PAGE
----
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Keep up to date with the Southwest Climate Change Network news feeds. Drawing on a selection of high-quality credible sources, the feeds provide quick access to new and recent stories on climate change and energy in the Southwest, cutting-edge climate change research, and climate change solutions involving policy, new technology, and the private sector.

CO2 Boosts Tree Growth Rate Longer Than Previously Thought

Date Posted: 
October 20, 2011
Ecology Letters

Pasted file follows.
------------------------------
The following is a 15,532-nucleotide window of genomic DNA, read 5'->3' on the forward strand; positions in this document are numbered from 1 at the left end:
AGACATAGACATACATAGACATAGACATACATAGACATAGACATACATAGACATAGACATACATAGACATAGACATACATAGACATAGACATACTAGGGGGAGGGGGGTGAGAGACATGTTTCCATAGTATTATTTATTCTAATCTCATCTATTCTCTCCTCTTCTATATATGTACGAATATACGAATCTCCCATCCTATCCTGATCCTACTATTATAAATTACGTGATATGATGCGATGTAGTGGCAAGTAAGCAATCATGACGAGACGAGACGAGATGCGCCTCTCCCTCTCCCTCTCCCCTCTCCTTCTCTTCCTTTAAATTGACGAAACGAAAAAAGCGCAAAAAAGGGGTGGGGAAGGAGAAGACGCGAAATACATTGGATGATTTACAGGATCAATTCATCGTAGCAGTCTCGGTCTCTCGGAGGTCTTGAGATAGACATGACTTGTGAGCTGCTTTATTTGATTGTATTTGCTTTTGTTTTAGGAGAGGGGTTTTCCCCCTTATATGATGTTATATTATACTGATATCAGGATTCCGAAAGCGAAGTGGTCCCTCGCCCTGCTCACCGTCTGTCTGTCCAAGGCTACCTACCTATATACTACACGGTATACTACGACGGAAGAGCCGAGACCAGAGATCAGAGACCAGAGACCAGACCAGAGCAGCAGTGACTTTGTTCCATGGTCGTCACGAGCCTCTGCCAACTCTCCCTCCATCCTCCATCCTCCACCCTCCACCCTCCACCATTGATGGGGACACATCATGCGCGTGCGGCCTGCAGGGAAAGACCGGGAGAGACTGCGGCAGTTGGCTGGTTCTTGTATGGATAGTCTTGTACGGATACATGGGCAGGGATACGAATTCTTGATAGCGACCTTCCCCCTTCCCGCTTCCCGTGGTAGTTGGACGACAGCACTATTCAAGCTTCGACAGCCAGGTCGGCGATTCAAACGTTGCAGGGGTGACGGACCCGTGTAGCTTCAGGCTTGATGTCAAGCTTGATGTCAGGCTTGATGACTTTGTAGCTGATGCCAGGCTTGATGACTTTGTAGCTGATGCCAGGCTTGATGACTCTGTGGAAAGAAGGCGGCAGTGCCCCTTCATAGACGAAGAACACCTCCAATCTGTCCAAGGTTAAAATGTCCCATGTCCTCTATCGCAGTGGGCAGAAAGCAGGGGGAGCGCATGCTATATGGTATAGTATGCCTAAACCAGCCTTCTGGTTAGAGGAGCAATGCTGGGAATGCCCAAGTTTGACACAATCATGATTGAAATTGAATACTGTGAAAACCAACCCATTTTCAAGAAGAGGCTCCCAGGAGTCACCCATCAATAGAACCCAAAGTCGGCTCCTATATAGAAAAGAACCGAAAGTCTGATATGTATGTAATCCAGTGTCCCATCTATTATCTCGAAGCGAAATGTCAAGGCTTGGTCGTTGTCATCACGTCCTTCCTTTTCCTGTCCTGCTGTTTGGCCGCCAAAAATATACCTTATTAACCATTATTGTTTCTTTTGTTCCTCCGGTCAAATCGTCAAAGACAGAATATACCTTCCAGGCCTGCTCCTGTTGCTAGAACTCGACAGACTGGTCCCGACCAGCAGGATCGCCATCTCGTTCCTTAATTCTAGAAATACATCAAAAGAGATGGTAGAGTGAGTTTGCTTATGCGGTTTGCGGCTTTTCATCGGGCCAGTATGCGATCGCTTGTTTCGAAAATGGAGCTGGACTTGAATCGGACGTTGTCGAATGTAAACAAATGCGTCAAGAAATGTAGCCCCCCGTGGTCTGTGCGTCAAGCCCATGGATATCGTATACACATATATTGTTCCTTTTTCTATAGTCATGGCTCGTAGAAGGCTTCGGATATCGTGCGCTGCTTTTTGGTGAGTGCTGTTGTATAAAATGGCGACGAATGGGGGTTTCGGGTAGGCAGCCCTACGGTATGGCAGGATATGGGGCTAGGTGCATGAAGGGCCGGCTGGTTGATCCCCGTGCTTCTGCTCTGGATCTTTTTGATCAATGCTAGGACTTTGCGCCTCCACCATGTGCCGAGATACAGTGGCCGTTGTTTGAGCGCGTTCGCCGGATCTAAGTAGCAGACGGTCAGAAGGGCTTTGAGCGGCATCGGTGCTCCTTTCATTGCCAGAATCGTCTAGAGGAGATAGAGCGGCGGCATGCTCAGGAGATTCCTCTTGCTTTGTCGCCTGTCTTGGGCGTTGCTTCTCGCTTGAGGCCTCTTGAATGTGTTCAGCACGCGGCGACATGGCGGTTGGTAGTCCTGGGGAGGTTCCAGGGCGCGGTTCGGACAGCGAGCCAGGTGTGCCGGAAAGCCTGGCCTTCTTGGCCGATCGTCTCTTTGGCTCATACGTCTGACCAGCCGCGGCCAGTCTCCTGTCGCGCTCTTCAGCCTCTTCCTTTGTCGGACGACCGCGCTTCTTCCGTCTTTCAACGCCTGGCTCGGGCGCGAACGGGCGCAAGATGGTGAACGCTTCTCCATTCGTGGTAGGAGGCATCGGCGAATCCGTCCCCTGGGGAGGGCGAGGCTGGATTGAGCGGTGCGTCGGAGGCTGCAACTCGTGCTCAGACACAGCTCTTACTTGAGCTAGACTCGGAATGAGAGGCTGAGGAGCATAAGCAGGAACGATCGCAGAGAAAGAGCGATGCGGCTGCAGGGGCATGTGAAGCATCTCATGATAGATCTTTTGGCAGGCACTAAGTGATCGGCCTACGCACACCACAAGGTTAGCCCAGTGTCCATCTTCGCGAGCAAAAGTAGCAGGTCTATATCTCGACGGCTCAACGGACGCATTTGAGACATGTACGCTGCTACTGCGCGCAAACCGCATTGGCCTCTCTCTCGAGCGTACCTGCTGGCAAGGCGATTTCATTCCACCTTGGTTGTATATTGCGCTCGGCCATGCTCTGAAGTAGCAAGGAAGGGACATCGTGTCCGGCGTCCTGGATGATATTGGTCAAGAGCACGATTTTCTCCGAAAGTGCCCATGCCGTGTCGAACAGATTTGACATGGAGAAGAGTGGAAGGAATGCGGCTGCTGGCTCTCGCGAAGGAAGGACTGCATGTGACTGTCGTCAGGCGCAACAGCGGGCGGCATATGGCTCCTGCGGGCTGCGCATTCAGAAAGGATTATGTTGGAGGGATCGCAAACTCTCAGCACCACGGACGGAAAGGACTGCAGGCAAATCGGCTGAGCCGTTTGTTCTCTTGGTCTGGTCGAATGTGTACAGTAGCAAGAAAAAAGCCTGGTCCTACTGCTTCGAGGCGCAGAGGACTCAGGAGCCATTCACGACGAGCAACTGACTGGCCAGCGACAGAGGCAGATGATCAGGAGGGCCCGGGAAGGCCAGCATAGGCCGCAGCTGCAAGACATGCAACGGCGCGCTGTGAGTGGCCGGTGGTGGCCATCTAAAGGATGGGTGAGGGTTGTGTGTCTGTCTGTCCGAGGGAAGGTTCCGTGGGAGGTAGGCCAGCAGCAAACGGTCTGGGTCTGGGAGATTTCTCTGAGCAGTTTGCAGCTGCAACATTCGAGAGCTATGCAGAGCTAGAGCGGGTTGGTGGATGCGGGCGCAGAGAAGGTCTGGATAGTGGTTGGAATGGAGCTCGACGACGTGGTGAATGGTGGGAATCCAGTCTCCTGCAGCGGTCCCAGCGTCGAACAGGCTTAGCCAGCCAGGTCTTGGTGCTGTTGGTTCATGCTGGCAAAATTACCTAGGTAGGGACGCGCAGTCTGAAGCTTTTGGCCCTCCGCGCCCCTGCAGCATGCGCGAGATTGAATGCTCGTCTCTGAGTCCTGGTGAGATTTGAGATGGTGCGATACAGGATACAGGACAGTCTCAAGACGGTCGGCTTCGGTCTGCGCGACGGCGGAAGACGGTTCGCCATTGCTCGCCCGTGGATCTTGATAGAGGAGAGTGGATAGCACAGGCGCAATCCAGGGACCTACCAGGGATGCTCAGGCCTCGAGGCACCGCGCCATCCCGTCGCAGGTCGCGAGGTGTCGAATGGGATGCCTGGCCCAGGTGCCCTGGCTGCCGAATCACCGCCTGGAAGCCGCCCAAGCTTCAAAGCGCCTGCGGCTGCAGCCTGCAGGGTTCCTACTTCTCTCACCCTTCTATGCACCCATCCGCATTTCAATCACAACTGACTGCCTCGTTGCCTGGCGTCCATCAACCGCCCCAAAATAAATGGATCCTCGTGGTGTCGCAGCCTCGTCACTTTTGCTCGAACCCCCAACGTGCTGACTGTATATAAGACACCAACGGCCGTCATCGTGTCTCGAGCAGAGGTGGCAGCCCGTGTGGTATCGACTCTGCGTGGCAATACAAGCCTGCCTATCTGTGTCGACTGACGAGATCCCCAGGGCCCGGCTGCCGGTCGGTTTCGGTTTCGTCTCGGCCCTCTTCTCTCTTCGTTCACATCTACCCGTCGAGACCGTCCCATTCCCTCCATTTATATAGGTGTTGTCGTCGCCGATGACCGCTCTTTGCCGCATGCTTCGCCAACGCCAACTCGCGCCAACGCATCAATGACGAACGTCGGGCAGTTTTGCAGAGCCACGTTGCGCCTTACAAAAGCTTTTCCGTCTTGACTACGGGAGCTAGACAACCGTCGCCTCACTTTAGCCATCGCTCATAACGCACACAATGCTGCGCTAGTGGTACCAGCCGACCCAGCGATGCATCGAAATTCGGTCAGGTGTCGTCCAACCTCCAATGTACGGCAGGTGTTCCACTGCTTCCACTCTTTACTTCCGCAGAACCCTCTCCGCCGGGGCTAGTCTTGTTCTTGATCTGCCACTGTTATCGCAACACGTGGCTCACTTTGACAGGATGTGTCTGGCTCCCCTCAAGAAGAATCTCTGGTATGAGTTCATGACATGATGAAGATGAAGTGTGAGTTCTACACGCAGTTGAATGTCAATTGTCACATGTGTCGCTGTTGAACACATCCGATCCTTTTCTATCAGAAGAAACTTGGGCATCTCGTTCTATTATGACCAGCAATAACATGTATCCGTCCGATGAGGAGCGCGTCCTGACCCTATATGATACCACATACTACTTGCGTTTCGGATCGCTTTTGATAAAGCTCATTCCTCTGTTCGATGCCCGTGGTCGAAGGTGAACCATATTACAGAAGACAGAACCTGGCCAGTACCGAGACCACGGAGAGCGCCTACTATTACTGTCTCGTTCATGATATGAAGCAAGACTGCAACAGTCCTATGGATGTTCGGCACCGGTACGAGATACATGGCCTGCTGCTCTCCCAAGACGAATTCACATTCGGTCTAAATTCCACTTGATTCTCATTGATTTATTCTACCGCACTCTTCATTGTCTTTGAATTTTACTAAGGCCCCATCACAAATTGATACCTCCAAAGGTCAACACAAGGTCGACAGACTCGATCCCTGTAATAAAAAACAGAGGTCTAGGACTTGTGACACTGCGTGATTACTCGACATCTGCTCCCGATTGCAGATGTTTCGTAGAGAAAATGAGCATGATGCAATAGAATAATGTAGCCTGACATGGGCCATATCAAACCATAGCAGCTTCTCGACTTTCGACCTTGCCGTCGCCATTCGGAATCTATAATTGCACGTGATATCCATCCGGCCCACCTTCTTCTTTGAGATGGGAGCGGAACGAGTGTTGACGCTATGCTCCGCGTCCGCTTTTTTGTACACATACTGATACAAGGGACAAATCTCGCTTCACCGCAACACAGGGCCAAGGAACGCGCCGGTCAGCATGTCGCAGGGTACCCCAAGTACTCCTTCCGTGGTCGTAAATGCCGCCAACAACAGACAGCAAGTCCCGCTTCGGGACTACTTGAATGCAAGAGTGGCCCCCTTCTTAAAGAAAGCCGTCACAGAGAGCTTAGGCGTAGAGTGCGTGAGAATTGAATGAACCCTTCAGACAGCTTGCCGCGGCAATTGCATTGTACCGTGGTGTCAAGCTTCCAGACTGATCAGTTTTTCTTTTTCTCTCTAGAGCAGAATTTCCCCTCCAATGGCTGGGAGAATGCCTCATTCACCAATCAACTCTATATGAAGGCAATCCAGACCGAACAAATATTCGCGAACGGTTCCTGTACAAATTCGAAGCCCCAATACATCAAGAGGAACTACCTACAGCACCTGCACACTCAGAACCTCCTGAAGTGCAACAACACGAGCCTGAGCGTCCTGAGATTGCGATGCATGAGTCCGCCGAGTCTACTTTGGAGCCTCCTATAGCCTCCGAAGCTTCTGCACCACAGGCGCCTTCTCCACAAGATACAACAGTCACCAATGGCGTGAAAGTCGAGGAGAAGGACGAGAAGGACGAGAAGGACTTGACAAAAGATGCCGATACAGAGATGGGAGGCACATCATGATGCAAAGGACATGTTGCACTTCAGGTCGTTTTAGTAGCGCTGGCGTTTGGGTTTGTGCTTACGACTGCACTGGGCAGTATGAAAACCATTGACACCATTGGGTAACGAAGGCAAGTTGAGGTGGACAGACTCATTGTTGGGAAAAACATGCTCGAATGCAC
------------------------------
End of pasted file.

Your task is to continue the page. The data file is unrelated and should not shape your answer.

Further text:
Elevated CO2 concentration increases production and growth of developing North American forest communities, according to a new study in Ecology Letters. Science Daily reports that throughout the 12-year study, trees exposed to higher levels of CO2 grew at a higher rate than those exposed to normal levels of CO2. Previously, scientists expected that increased growth rates would last for only a short time, limited by the trees’ ability to extract nitrogen from the soil. In fact, the trees grew more small roots and microbes increased the rate of nitrogen release from decaying leaves. The researchers also tested the effects of ozone (the primary constituent of smog) on tree growth and found that despite initial declines in tree growth, by the end of the study the rates were the same for both exposed and unexposed trees.